If A Shroud of Thoughts was a human being, it would now be old enough to drive. It was sixteen years ago that I launched this blog. At the time I did not realize I would be writing this blog so long. In fact, I have been writing A Shroud of Thoughts longer than any job I have held outside of writing. In some ways this blog has become my life's work.

For those of you who may have forgotten or are simply too young to remember, between 2002 and 2005 blogging was something of a fad at the time. Blogs had actually been around for a while. Jorn Barger coined the term weblog in December 1997 and Peter Merholz shortened weblog to blog in the spring of 1999. It was in the years between 2002 and 2005 that the media really began to take notice of blogging. Eventually it seemed as if everyone and their brother had a blog.

Among the people who had a blog at the time was a lady friend of mine. It looked like fun so I decided to start my own blog. At the time the fashion in blog titles was to have some variation of the word thought in them. I took the phrase A Shroud of Thoughts from a line in Lord Byron's Childe Harold's Pilgrimage canto iii stanza 113 (I won't quote here, as over the years I think I have quoted it enough). If I had it all over to do again I would have settled on a name more fitting for a blog dedicated to pop culture and nostalgia. Had I known of the word retrophilia at the time (which Collins Dictionary defines as "a strong liking for things from the past"), I probably would have named it that. While I would eventually consider changing the blog's name, by that time A Shroud of Thoughts had something of a readership and I worried it would confuse people if I changed the name.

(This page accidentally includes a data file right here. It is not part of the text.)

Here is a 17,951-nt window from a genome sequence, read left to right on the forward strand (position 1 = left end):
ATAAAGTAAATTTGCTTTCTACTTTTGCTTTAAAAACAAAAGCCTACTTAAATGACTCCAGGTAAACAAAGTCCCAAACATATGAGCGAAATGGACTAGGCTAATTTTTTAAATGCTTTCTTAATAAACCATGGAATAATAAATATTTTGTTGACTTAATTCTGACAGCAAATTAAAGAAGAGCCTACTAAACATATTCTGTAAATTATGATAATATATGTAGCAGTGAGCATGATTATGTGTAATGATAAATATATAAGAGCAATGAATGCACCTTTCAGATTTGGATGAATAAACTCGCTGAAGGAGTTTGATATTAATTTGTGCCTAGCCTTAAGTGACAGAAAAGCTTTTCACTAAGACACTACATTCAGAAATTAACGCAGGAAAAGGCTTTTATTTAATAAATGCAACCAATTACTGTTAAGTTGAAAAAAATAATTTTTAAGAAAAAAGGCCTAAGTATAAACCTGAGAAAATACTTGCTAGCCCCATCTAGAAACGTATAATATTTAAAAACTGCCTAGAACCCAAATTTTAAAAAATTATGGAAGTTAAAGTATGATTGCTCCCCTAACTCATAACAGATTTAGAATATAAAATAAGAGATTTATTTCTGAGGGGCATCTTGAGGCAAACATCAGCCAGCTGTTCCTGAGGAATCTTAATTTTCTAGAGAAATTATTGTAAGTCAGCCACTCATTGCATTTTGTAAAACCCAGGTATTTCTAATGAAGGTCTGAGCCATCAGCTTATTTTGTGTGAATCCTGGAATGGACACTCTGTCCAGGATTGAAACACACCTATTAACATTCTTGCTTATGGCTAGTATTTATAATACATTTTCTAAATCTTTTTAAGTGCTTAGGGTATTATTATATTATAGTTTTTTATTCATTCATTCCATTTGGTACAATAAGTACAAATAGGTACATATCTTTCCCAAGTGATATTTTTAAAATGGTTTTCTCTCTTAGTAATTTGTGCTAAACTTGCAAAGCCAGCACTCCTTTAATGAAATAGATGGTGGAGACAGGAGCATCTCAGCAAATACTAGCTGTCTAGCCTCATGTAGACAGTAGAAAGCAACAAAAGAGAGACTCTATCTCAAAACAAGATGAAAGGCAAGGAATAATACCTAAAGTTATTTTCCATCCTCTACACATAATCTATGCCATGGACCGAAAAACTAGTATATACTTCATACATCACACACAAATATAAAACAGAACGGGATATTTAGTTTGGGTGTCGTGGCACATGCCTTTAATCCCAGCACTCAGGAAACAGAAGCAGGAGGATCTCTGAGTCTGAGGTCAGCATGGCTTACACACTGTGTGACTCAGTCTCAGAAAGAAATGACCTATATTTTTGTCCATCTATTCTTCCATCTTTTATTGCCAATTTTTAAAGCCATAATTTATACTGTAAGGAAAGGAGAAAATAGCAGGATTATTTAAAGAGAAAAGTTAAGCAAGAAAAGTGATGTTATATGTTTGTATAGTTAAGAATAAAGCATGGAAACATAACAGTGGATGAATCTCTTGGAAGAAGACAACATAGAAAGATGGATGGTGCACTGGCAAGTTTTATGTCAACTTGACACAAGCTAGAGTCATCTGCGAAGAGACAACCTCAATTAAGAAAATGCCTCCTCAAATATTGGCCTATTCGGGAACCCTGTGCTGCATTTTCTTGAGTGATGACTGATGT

Of course, here I must point out that A Shroud of Thoughts is not the only blog that has been around for years.  Immortal Ephemera is older than this blog, going back to 2002. Inner Toob is about a month and a half older, starting in April 2004. Both The Stop Button and Laura's Miscellaneous Musings date to 2005. The Rap Sheet dates to 2006. My friend Raquel started Out of the Past in 2007.  Blogs older than a decade are hardly common, but they are not as uncommon as some people might think!  By the way, I strongly recommend that you visit all of these fine blogs (they've lasted so long for a reason).

A good deal has happened in my life the past year. It was in July that I travelled to Los Angeles to scatter the ashes of my dearest Vanessa Marquez with her mother Delia and a few friends. While there I also attended a screening of Stand and Deliver (1988).  In September, Turner Classic Movies held their TCM in Your Hometown event in St. Louis, with a special showing of Meet Me in St. Louis (1944) at the Tivoli Theatre there. I got to attend a Meet and Greet at the Moonrise Hotel where I met Margaret O'Brien herself and Ben Mankiewicz in person. I also got to meet Diana Bosch of TCM and Yacov Freedman of TCM Backlot. Of course, I also finally got to meet some of my fellow TCM fans in person, including Annette of Hometowns to Hollywood and Jeff, who is another TCMParty member. In December I was featured in TCM Backlot's Member Spotlight. Sadly, not all of my memories of the past year are happy. In March (curiously, the day before the Los Angeles District Attorney election) the Los Angeles District Attorney's Office released their report on Vanessa's death. To say that I was angered and upset by the report would be an understatement. There are many things about the report that do not make sense to me and for me it creates more questions than it offers answers. It certainly contradicts some of what I know to be true. As a freelance writer and an introvert, the ongoing COVID-19 pandemic has had little impact on me other than being unable to get Dr Pepper for a month. Because of the COVID-19 pandemic, this year's TCM Classic Film Festival was cancelled, but Turner Classic Movies scheduled a TCM Classic Film Festival: Special Home Edition from April 16 to April 19 2020. I enjoyed that immensely, particularly as I got to host the TCMParty for A Hard Day's Night (1964). I figure it will be as close as I will get to hosting the screening of a film at the TCM Classic Film Festival!

Anyway, each year I pick my favourite posts from the past year. Here are my favourites for this year.

"The 75th Anniversary of D-Day," June 6 2019
"The 50th Anniversary of Judy Garland's Death," June 22 2019
"The Adventures of Robin Hood (1938)," July 1 2019
"The Radio Show Revival of the Seventies," July 19 2019
"Genevieve (1953)," August 3 2019
"The 50th Anniversary of Sharon Tate's Death," August 9 2019
"The Adventures of Buckaroo Banzai Across the 8th Dimension (1984)," August 15 2019